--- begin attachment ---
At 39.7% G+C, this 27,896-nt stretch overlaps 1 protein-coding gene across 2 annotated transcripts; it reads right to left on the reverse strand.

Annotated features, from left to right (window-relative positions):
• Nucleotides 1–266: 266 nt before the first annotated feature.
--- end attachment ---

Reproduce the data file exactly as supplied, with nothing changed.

At 39.7% G+C, this 27,896-nt stretch overlaps 1 protein-coding gene across 2 annotated transcripts; it reads right to left on the reverse strand.

Annotated features, from left to right (window-relative positions):
• Nucleotides 1–266: 266 nt before the first annotated feature.